Category Archives: Intelligence

Non-‘Shithole’ Countries Seem To Recover Quickly From Disasters, Natural Or Man-Made

Business, Economy, Federal Reserve Bank, Human Accomplishment, IMMIGRATION, Intelligence, Technology

In 2008, Iceland collapsed under the weight of its banking industry’s federal-reserve like excesses.

In 2018, Iceland’s is a red hot economy. The highly able population has shifted from finance to technology and tourism. No bailout—allowing the banks to collapse and a natural recovery take place—has a lot to do with it.

“… rather than stepping in with taxpayers’ money like the British and Americans did, the Icelandic government let its banks go bust.”

Likewise did Chile cope reasonably well with what was “one of the most powerful earthquakes in history.” We hear nothing of Chile’s struggles to recover.

Not so Haiti, the Africa of the Western Hemisphere.

Haiti is forever convulsed by political and natural disasters. It remains the poorest country in the Western Hemisphere, where four out of five people live in poverty and more than half in abject poverty (NYT).

It’s nearly two decades since a pair of earthquakes struck El Salvador in 2001. The US government granted Salvadoreans a generous grant of privilege in the late 1990s, in the form of a temporary protected status (TPS) for nearly 200,000.

Ditto the “Haitians who were stranded after an earthquake in 2010.”

To the din of protest, “the United States’ Department of Homeland Security had only recently revoked the so-called temporary protection (it lasted nearly 2 decades).

“Shithole countries,” a Trump coinage, don’t seem to recover very well from disasters, natural or man-made, do they?

SEE RELATED READING:

“Trump’s ‘Shithole’ Controversy Deconstructed (Part 1)”
“Why Trump Pooh-Poohed ‘S-ithole’ Countries (Part 2)”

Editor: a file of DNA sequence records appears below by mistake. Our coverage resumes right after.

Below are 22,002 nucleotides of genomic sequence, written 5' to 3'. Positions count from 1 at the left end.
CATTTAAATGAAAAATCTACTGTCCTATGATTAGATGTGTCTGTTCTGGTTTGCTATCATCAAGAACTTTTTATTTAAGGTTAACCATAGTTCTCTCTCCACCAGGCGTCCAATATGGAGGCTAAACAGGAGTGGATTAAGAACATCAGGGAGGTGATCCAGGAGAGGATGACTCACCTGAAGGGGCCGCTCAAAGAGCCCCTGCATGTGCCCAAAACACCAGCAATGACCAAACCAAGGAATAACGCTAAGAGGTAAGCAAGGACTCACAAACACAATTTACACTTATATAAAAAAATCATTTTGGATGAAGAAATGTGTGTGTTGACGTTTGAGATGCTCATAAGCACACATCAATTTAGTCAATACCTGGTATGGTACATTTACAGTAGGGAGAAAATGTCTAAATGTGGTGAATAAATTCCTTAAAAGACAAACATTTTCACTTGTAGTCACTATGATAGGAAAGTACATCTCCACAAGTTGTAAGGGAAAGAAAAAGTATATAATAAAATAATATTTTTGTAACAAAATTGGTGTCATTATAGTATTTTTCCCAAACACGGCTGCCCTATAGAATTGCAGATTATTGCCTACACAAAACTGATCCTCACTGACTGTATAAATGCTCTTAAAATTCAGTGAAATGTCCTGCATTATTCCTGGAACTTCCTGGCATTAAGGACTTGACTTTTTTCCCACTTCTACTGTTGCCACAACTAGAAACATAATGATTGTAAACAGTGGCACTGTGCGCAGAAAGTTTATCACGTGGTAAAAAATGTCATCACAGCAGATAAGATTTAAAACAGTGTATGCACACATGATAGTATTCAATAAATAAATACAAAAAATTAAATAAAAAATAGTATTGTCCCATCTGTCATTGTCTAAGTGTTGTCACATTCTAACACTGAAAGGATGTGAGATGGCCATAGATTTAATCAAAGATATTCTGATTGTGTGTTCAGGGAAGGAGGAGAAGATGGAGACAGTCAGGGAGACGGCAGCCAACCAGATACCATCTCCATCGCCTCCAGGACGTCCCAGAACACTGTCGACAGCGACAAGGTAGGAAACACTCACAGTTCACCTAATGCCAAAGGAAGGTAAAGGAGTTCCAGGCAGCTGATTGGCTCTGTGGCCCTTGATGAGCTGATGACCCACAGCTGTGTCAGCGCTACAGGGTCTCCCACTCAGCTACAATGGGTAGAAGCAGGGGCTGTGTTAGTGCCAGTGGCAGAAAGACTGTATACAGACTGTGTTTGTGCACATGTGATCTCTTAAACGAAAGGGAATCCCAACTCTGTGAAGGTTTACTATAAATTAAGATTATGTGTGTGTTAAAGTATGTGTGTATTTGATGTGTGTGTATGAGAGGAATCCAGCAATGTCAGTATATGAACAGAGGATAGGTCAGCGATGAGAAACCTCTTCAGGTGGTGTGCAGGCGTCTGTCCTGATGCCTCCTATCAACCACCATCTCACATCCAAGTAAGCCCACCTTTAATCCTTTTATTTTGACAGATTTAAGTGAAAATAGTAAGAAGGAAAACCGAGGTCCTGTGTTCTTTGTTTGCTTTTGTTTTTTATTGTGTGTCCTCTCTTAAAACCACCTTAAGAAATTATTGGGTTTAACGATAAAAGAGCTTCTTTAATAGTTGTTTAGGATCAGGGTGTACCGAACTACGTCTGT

The Dismal Scientists Of Microeconomics Are ALSO Struggling To Do Science

Critique, Economy, Intelligence, Pseudoscience, Science

Almost every bit of research cited in support of some or another ridiculous claim in the popular press seems abysmally designed. At least to this former student of research methodology.

Samples are too minuscule to claim generalizeability of findings beyond the sample, to the broader, targeted population. Likewise, you just know sample selection is poor, too. Variables are not often operationalized in an intelligent way. The actual hypothesis frequently sounds wacky. On and on.

It transpires that the same methodological flaws that “bedevil most social sciences, and some hard sciences, too,” have infected the dismal scientists of microeconomics.

Many results in microeconomics are shaky.” From the a series “on the shortcomings of the economics profession” in the Economist:

A recent examination in the Economic Journal, of almost 7,000 empirical economics studies, found that in half of the areas of research, nearly 90% of those studies were underpowered, ie, that they used samples too small to judge whether a particular effect was really there. Of the studies that avoided this pitfall, 80% were found to have exaggerated the reported results. Another study, published in Science, which attempted to replicate 18 economics experiments, failed for seven of them.

It’s Hard To Believe It, But The French STILL Educate Their School Kids

Education, Europe, Intelligence, Kids, Political Philosophy

Still on the topic of education (previous post is “St. John’s: The Most Rigorous College In America & What Every Young Mind Needs”):

What’s of interest in the Economist article, “The End of the French Intellectual: From Zola to Houllebecq,” are these tidbits:

Attendance rose this year at the annual Paris book fair. Regional literary festivals are thriving. Philosophy is still a compulsory part of the school curriculum.
And last year the French elected a president who has a degree in philosophy and can cite Molière by heart. France may have lost its great intellectuals, but it has certainly not lost its intellectualism.

So French kids must still study philosophy. I wonder if it’s a rigorous course? And President Macaroni knows some good stuff, aside globalism and multilateralism. Molière is brilliant. So funny.

While there is pressure to dumb down, the French have not yet replaced history with social studies agitprop.